Motel owner spent 30 years spying on his guests' sex lives, considered himself a "researcher"

In 1980, New Yorker stalwart Gay Talese received a handwritten note by special-delivery: it was from Gerald Foos, a Colorado motel owner, and he revealed that he had been spying on his customers' sex lives for decades and taking meticulous notes, which he offered to share with Talese for his upcoming book, Thy Neighbor's Wife, a now-classic investigation into the hidden sex lives of Americans.

Talese flew to Colorado to see the motel that Foos had rigged for surveillance, punching holes in the rooms' ceilings so that he and his wife, a nurse, could lurk unseen and spy on guests' sexual activities in secret. Foos made Talese sign a confidentiality agreement, and explained that he had been a voyeur since boyhood, spying on an aunt as she undressed in a house across from his bedroom window. His wife, while not a voyeur, was very understanding of his proclivities.

True to his word, Foos had taken meticulous notes, filling reams of paper with his observations of cheaters; closeted gay people; swingers; forbidden interracial couples; gigolos; feuding holiday makers; fetishists, and more, across a wide swathe of human sexuality. Foos's notebooks — which he began to send to Talese — were full of self-serving and increasingly cynical and detached observations in a mock-clinical style that chronicled Foos's slide into a kind of obsessive misanthropy that left him hating the people he couldn't look away from.

Foos also claimed to have both caused and witnessed a murder, flushing a drug dealer's product down the toilet in secret, which led the dealer to kill his girlfriend. Talese tried to run this story down, but the police couldn't confirm a Jane Doe that matched the dates and places, calling into question the Foos's reliability. When Foos's first wife died of Lupus, he remarried, and his second wife was also a voyeur, and the couple bought and outfitted a second motel for surveillance.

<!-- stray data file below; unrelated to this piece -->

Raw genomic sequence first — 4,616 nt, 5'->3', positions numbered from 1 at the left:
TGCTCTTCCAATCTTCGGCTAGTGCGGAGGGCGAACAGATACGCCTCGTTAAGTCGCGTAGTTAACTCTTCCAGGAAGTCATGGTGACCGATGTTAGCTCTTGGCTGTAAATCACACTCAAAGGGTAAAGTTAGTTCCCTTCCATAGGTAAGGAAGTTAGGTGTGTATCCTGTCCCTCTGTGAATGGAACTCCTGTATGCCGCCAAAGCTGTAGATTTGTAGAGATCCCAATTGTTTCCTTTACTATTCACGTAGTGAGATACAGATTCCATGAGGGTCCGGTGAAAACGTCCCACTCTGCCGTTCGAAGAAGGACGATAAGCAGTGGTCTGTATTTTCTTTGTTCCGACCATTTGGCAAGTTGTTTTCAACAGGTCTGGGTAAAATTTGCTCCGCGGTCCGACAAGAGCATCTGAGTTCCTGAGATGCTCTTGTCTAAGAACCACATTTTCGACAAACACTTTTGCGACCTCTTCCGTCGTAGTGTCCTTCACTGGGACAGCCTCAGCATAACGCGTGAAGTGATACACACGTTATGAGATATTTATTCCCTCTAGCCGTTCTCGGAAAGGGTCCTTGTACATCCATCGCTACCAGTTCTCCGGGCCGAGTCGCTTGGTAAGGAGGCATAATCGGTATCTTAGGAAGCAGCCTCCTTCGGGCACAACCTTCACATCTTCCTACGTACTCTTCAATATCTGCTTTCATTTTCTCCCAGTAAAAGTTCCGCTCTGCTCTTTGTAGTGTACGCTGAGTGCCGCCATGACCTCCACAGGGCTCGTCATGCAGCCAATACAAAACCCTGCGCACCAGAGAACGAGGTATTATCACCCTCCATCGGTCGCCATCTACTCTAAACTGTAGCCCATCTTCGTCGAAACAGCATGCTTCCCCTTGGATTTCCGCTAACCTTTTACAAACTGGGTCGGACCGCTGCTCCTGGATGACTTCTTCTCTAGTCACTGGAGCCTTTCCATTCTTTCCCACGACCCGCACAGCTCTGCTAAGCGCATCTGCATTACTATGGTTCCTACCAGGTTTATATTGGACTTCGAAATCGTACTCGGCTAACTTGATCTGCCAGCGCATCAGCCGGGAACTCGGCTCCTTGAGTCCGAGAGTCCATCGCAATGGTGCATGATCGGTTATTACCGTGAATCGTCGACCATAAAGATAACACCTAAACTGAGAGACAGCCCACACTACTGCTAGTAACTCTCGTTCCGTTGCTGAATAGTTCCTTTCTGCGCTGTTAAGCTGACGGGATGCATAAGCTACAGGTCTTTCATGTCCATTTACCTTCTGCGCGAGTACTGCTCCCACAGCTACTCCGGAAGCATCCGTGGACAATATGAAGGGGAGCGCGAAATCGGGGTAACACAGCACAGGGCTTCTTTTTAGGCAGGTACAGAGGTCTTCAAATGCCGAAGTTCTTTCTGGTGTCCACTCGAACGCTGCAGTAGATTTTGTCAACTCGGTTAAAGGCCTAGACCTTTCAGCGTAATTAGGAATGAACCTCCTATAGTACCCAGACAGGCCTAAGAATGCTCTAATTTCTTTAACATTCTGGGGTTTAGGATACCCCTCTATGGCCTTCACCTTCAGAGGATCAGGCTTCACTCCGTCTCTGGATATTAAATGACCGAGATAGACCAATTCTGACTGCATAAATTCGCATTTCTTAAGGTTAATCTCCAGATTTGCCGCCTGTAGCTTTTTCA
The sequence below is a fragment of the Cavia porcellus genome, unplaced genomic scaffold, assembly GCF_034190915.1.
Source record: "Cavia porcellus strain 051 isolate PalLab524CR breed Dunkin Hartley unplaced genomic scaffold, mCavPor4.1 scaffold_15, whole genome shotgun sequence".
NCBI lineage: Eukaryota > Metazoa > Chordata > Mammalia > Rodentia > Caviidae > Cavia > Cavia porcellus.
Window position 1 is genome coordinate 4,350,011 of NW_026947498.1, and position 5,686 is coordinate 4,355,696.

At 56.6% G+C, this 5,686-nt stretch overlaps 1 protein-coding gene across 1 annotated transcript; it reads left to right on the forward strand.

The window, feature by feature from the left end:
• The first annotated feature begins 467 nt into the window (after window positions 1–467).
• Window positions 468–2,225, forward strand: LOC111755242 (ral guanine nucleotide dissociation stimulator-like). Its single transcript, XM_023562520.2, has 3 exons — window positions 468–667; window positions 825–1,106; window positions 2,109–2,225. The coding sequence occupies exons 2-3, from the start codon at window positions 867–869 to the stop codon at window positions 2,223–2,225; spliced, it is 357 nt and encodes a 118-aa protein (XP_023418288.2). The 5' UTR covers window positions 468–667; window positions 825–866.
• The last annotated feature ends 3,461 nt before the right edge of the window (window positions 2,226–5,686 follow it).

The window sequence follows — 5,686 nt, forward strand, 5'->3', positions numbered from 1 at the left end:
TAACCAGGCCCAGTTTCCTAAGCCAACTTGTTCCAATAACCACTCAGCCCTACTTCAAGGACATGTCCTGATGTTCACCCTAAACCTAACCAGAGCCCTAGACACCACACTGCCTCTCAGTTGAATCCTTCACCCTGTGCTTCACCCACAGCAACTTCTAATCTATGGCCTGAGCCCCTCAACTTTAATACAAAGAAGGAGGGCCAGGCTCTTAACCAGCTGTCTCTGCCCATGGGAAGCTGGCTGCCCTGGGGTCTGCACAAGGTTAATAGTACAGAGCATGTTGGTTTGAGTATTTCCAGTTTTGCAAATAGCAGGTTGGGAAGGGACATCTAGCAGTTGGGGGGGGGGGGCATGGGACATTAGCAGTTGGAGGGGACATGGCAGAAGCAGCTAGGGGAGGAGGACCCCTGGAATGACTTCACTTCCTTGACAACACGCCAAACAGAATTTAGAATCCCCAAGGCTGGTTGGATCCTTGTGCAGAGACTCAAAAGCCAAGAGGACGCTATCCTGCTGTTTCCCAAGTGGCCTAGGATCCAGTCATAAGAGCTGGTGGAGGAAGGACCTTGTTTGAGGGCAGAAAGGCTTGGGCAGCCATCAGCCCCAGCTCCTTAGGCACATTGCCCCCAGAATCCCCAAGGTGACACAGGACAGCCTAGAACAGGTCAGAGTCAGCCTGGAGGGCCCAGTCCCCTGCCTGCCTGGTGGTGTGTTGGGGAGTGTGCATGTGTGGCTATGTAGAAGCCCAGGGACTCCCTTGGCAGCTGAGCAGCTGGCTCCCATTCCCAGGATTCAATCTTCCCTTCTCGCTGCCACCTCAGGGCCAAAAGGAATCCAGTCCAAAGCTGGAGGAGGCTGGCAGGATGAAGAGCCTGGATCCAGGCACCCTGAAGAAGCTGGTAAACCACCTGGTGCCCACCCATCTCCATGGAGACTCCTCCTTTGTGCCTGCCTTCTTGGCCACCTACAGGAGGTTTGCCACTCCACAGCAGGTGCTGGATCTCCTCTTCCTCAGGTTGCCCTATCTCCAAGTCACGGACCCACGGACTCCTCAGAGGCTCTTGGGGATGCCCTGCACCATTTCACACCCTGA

Foos is a bizarre and fascinating character. He considers his own spying to be harmless, but rails at state surveillance, lauding Snowden as a heroic whistleblower and deploring the NSA's mass surveillance. He eventually released Talese from his confidentiality agreement, believing that the statute of limitations had run out on his last act of spying (he was forced to quit in 1995, when arthritis made it too difficult for him to ascend to his surveillance attic).

Talese is publishing a book about this in June, which includes excerpts from Foos's journal which his publisher, Grove Press, has paid Foos for.

As I read the sections of the journal he sent me, which covered the mid-nineteen-sixties through the mid-seventies, I noticed that his persona as a writer changed, gradually shifting from a first-person narrator into a character whom he wrote about in the third person. Sometimes he used the word "I," and sometimes he'd refer to himself as "the voyeur."

The entries become increasingly portentous, and Foos starts to invest the omniscient Voyeur character with godlike qualities. He appears to be losing his grip on reality. But only once, while posted in the attic, did he actually speak through a vent to a person below. He was looking down on Room 6, where he saw a guest eating Kentucky Fried Chicken while sitting on the bed. Instead of using paper napkins, the man cleaned his hands on the bedsheets. He then wiped the grease off his beard and mouth with the bedspread. Without realizing what he was doing, Foos shouted, "You son of a bitch!"

The Voyeur's Motel [Gay Talese/Grove Press]

[Gay Talese/The New Yorker]